Remote work is here to stay but what’re some stumbling blocks?
With the rise of the deadly COVID 19, the entire world came to a standstill. Corporates were forced to change the working modes to ‘Work From Home’ Working from home is the best way to keep employees safe. But it doesn’t come without its challenges. With this abrupt change came the challenge of blurred lines between career and personal life.
Lacking designated home office spaces, countless individuals had to create improvised work setups in living rooms, kitchens, bedrooms—wherever there is space. Moreover, the closure of schools forced many working parents to focus on their work while concurrently supervising their children.
“As a result of these changes, numerous employees have experienced lower work productivity, lessened motivation, increased stress, and poorer mental health. While some of us have worked from home before the COVID-19 pandemic, it’s a whole new ballgame for those who haven’t.”
Trying to focus in an otherwise quiet home that’s now bustling with activity. Dialling into a video meeting while your toddler demands attention. Sharing an office with your spouse who is also working from home. Taking care of our aging parents while trying to balance work responsibilities. A typical workday no longer exists because nothing about our lives during COVID-19 is typical anymore.
Here are the top challenges employees struggle with when working from home –
Working From Home Doesn’t Suit Everyone
Working from home might not be suited to everyone’s personality or ability. Some employees might prefer the routine and structure that working in an office environment provides them. Some employees may prefer personal interaction with colleagues and also find face-to-face guidance with their manager extremely beneficial in helping them complete tasks and achieve their goals. We also need to be mindful of employees with a disability. Working from home may have a negative impact on the support they need to do their job. Working from home may also not fit in with everyone’s home-life eg some people may have young children that may be unaware of boundaries and cause interruptions during the working day. Others may not have the physical space required to create a suitable dedicated working area.
Feeling of Isolation
Individuals working from home may feel a disconnect from their colleagues and organisation as a whole that an office environment naturally allows. To address this issue employers could ensure that communication is more regular. So by scheduling quick catch-ups by phone or regular team meetings through an online platform, employees are given more opportunities to feel involved and part of the team. More informal and digital social catch-ups would also help counteract any feelings of isolation.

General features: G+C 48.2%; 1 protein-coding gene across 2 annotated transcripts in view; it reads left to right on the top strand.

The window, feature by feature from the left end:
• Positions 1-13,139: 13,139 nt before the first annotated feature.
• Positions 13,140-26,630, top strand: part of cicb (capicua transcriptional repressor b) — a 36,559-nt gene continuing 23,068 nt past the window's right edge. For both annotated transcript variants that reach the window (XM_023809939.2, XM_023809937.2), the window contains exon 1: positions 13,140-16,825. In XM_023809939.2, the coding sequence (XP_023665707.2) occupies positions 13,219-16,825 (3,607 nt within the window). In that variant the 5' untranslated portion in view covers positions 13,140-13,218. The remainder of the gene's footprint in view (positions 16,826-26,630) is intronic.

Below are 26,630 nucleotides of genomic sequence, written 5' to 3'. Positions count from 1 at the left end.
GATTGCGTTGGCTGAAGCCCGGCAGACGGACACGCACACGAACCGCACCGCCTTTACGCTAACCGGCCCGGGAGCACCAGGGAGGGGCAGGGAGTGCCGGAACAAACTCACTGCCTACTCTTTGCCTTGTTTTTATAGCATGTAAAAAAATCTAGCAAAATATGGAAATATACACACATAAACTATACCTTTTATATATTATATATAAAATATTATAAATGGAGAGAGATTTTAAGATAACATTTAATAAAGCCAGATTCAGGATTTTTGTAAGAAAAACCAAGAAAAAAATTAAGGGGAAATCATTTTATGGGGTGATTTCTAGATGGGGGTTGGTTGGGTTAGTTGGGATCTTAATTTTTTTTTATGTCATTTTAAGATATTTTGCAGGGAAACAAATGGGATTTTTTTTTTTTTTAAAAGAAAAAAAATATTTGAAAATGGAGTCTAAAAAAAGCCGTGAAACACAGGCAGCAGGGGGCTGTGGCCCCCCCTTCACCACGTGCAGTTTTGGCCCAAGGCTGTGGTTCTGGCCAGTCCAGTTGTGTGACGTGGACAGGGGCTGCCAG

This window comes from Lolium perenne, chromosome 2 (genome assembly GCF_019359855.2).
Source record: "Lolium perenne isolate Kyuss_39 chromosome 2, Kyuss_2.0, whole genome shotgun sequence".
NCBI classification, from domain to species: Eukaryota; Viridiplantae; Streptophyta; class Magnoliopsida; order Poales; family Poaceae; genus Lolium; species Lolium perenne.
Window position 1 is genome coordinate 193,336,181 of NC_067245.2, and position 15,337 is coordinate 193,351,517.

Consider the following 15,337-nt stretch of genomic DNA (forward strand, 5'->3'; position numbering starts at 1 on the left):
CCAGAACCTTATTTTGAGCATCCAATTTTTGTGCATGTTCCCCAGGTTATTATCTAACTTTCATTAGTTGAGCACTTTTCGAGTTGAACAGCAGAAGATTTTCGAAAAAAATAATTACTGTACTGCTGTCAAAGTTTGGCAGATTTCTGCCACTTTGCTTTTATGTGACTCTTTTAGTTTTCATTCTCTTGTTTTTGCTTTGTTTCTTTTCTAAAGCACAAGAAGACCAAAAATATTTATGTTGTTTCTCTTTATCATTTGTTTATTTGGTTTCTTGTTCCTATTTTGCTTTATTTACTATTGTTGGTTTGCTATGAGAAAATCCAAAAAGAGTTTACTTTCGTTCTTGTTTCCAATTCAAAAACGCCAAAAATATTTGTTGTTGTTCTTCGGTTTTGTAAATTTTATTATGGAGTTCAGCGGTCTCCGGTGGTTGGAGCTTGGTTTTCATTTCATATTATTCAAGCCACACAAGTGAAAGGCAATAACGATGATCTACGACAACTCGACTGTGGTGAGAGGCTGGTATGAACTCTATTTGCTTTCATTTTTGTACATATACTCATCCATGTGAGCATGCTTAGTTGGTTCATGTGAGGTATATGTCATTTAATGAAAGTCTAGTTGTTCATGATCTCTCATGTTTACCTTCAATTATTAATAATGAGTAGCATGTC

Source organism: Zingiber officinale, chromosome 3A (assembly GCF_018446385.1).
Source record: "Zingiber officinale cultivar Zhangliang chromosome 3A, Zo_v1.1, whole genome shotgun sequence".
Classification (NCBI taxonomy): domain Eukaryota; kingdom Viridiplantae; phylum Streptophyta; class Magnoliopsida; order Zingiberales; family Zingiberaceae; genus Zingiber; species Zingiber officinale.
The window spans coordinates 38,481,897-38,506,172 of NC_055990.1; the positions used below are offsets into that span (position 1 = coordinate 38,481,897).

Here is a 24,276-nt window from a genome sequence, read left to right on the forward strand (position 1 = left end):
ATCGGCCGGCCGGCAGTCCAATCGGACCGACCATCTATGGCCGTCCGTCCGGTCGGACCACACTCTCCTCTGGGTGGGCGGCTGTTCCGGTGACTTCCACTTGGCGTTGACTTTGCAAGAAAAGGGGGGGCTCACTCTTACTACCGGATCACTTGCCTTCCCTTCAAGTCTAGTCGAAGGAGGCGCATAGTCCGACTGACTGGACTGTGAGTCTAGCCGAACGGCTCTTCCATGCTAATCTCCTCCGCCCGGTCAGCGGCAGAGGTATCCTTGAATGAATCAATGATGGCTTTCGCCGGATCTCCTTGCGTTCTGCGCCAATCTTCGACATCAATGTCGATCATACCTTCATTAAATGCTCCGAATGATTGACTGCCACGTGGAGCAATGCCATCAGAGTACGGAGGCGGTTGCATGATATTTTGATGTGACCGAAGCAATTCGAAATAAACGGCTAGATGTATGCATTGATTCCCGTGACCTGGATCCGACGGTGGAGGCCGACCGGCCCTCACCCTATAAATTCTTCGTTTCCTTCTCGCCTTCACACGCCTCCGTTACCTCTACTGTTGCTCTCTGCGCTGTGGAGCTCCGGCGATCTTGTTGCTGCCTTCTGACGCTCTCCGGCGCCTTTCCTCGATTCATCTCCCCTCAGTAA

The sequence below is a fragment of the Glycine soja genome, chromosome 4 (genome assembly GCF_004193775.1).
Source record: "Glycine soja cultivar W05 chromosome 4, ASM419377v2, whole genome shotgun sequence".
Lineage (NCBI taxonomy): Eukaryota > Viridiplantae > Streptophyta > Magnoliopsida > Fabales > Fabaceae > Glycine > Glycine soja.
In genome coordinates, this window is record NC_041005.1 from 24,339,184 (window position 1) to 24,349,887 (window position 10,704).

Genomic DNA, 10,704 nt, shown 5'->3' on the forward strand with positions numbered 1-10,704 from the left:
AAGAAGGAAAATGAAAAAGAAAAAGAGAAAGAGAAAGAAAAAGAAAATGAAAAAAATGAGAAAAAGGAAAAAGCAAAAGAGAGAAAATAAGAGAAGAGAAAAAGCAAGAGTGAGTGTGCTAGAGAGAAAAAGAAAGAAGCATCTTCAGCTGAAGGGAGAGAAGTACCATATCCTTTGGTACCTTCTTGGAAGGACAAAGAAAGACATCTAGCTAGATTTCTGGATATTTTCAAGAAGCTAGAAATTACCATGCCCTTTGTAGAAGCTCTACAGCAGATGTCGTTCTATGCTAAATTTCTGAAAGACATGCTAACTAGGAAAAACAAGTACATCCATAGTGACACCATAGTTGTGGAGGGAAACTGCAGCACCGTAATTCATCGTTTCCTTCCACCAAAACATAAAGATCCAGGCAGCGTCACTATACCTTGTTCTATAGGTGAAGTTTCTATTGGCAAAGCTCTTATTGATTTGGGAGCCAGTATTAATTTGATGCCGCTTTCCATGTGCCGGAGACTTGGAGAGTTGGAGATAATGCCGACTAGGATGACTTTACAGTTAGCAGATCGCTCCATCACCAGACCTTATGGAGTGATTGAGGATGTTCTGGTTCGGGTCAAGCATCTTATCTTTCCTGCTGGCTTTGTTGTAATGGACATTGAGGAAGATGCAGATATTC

Distractions at Home
Although home working removes the distractions that may occur in the office if a worker doesn’t have a suitably quiet dedicated working space at home they may get easily distracted by household noises or other members of their household. It is more challenging for parents who have to manage the online education of their wards simultaneously. In India availability of an exclusive and separate workspace at home is indeed very rare and hence managing the inevitable disturbances of a home workspace is extremely challenging.
Where an office provides a clear physical distinction between work and home life, working at home can lead to staff forgetting to differentiate between work-life and home-life. This may lead to employees finding it difficult to know when to switch off from work leading to longer hours, increased stress, and inevitable burnout. Employers should encourage their staff to take regular breaks and remind them of the importance to take their leave.
Development of Employees
We may find that not having employees in close physical proximity leads to difficulty in maintaining their development and upgrading skills. Subsequently, organizations have also shifted from classroom training to Virtual Instructor-led training mode, to continue with the spirit of capability development of their employees. Organizations have gone for huge spending to create online platforms for trainings. However, this VILT also has its own challenges like keeping the audiences engaged, issues of attention span of the participants, technological challenges for participants who are in remote areas, etc.
Negative Impact on Mental Health
Working from home may have a negative impact on employee’s mental health if they are unable to find a routine that works for them, or are struggling to separate work and home life or are feeling isolated. The average screen time of employees in front of the computers have gone up exponentially, thereby leading to a lot of physical and mental stress. To help we can encourage employees to develop a working routine, set up a dedicated workspace and set boundaries for other household members. Create more opportunities to stay connected by communicating through regular chats and team catch-ups. Eating healthily and taking regular exercise can also help improve mental health.
Not All Jobs Suit Work From Home
Working from home suits some jobs better than others. Equally, working from home suits some personality types but not others. Some employees may prefer colleague contact by face-to-face communication.
We should be mindful that depending on where the employee lives they may be not being able to access good internet speeds that enable them to do their job effectively eg rural broadband is often very slow. The availability of laptops/computers is also not as widespread as it should be in work from home model of operations. The employees are then compelled to use their smartphones (accessibility and availability is also not very rampant) which makes it extremely difficult to carry out the task as desired in a WFH environment.